Heathcliff – The hero of Wuthering Heights:

William Makepeace Thackeray called his Vanity Fair ‘a novel without a hero.’ But I think, this description suits Wuthering Heights better. Even though it has one of the strongest and most unforgettable heroes in the entire English Literature.

Wuthering Heights - Heathcliff quote
“Catherine Earnshaw, may you not rest as long as I am living; you said I killed you—haunt me, then! The murdered do haunt their murderers, I believe. I know that ghosts have wandered on earth. Be with me always—take any form—drive me mad! only do not leave me in this abyss, where I cannot find you! Oh, God! it is unutterable! I cannot live without my life!” Heathcliff

The hero, or at least the male lead of Wuthering Heights, is named Heathcliff. He has no surname, and nobody knows anything about his parentage. He is a towering and unforgettable character, but a one who is cruel, unforgiving, and more a villain than a hero. He’s an orphan that finds shelter at the home of an indulgent man who loves him more than his own son. In return, like a dark cloud full of storm, Heathcliff blights the home that shelters him and even destroys its neighbours. He hangs the pet dog of his bride just so she’d know what sort of monster she has married. He opens graves. He torments dying people, even his own son. He beats and manipulates children to achieve his purpose. He loves the son of his enemy but turns him into an illiterate slave. He detests his own son and forces him to ride on moors even when the young man is too ill to be out of his bed. He relishes the thought of ‘vivisection’ of his own son and the daughter of the woman who is his one great love.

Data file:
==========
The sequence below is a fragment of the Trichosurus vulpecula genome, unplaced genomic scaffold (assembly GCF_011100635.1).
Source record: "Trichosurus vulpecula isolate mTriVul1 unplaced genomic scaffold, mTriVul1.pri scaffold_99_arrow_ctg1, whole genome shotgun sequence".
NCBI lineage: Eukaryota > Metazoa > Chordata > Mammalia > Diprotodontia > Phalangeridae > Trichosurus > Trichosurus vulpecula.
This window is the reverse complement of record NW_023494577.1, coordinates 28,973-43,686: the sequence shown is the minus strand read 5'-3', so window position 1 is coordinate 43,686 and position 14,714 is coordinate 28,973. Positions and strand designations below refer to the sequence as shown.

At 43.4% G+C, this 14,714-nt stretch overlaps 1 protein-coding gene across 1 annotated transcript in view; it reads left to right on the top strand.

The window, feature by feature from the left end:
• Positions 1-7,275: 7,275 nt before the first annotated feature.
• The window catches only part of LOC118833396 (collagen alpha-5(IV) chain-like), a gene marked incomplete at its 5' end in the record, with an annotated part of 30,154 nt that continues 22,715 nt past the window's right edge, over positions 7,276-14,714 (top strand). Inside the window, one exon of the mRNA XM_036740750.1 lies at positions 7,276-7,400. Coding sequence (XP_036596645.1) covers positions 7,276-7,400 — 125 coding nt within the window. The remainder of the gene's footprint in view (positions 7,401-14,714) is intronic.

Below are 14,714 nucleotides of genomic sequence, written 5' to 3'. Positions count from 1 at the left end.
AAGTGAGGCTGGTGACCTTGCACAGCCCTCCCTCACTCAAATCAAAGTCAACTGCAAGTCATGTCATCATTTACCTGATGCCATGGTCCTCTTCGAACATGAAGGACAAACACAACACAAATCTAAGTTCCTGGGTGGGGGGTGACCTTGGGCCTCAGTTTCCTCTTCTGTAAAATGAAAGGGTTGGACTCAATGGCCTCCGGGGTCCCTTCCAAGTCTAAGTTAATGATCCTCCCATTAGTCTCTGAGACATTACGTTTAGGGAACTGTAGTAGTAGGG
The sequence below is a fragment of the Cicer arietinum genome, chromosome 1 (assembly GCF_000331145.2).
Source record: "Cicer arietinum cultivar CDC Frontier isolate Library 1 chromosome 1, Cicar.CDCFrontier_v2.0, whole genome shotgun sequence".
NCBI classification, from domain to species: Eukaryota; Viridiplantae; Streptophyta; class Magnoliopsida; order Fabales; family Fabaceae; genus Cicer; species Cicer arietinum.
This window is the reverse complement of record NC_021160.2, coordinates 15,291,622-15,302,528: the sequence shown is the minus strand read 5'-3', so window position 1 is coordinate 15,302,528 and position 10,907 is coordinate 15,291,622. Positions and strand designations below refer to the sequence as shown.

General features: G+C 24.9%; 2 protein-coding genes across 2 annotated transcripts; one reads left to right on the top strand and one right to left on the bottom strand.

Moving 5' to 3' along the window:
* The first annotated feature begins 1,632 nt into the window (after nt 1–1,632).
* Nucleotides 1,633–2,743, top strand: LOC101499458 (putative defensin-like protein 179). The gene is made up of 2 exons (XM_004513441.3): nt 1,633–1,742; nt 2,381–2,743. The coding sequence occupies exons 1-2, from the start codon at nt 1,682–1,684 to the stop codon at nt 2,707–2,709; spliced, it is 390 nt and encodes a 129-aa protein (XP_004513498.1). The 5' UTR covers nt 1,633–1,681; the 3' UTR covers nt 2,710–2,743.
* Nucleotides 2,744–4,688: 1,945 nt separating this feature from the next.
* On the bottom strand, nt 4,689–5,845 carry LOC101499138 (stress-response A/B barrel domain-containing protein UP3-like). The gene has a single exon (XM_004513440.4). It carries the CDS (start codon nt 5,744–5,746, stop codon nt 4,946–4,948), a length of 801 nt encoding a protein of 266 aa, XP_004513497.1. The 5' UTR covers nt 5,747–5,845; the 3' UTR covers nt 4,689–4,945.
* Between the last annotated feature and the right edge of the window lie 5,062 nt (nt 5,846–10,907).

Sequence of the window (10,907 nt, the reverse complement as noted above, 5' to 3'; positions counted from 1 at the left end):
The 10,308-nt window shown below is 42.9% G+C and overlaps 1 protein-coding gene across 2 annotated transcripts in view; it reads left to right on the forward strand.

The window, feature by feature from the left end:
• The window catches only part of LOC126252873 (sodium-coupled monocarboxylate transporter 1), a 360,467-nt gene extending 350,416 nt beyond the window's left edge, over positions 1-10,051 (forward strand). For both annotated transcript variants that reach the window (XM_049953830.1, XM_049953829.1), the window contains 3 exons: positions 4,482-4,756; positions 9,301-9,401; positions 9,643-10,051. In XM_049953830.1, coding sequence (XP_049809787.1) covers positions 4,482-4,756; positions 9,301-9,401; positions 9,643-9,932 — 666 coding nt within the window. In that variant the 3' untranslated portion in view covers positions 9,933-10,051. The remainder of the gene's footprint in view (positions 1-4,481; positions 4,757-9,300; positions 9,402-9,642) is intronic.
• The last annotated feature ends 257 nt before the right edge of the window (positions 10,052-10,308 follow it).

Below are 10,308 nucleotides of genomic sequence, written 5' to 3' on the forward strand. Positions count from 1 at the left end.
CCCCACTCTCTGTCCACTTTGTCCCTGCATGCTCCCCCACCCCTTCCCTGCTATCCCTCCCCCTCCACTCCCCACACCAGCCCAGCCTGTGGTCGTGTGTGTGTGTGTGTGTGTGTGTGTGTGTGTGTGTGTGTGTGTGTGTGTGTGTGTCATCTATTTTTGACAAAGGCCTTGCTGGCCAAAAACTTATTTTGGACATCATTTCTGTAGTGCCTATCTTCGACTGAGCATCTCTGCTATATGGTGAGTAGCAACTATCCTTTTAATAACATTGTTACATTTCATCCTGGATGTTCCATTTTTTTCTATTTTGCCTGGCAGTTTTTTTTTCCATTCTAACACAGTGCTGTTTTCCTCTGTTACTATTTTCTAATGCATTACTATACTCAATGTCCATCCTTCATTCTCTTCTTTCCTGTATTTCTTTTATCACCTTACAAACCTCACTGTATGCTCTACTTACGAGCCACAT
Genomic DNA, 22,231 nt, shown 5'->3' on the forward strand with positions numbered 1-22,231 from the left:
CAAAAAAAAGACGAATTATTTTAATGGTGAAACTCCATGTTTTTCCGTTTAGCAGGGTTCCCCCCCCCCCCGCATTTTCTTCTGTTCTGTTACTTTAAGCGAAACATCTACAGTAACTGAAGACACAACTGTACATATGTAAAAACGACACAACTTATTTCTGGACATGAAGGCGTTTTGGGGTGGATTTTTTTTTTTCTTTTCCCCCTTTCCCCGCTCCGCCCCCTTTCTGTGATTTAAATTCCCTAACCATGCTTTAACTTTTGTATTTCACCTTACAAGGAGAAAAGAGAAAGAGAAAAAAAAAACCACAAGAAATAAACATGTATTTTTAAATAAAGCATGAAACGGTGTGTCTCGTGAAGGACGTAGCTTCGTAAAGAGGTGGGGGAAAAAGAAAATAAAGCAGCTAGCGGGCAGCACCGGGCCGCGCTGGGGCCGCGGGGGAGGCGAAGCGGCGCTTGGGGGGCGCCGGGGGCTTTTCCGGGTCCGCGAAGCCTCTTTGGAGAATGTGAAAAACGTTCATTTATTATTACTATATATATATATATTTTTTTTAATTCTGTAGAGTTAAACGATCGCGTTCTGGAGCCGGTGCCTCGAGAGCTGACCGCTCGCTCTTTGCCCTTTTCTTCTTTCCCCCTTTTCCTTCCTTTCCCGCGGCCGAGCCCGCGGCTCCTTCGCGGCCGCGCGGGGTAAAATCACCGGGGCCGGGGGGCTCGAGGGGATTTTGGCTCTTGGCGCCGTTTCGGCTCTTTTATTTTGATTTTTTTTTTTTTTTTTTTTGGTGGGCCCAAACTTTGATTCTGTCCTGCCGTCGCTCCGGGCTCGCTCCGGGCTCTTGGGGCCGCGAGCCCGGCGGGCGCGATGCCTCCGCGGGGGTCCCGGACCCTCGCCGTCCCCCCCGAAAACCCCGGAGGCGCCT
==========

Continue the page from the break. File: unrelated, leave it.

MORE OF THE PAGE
“It’s odd what a savage feeling I have to anything that seems afraid of me! Had I been born where laws are less strict and tastes less dainty, I should treat myself to a slow vivisection of those two, as an evening’s amusement,” Heathcliff.

He is a merciless tyrant. He is unfair to all and has no care for right or wrong. He curses his beloved’s soul to never be at peace as long as he’s alive. He won’t get a doctor for his dying son, nor even check on the dying young man himself.
Yet, we cannot detest Heathcliff. We know how he has been wronged. We’ve seen his passionate, obsessive love turn to all-consuming hate. We may shudder at him. But we cannot hate him. We know he himself is a haunted, tormented soul and his existence is his greatest punishment. His death is the only thing that can bring peace to him, and to those cursed to live near him. Remarkably, as consolation for his wretched life, the author does not even give him peace in death. Instead, it is hinted he roams the wild with the ghost of Catherine, the woman who was his love, his life, the sun of his universe, and its greatest blight.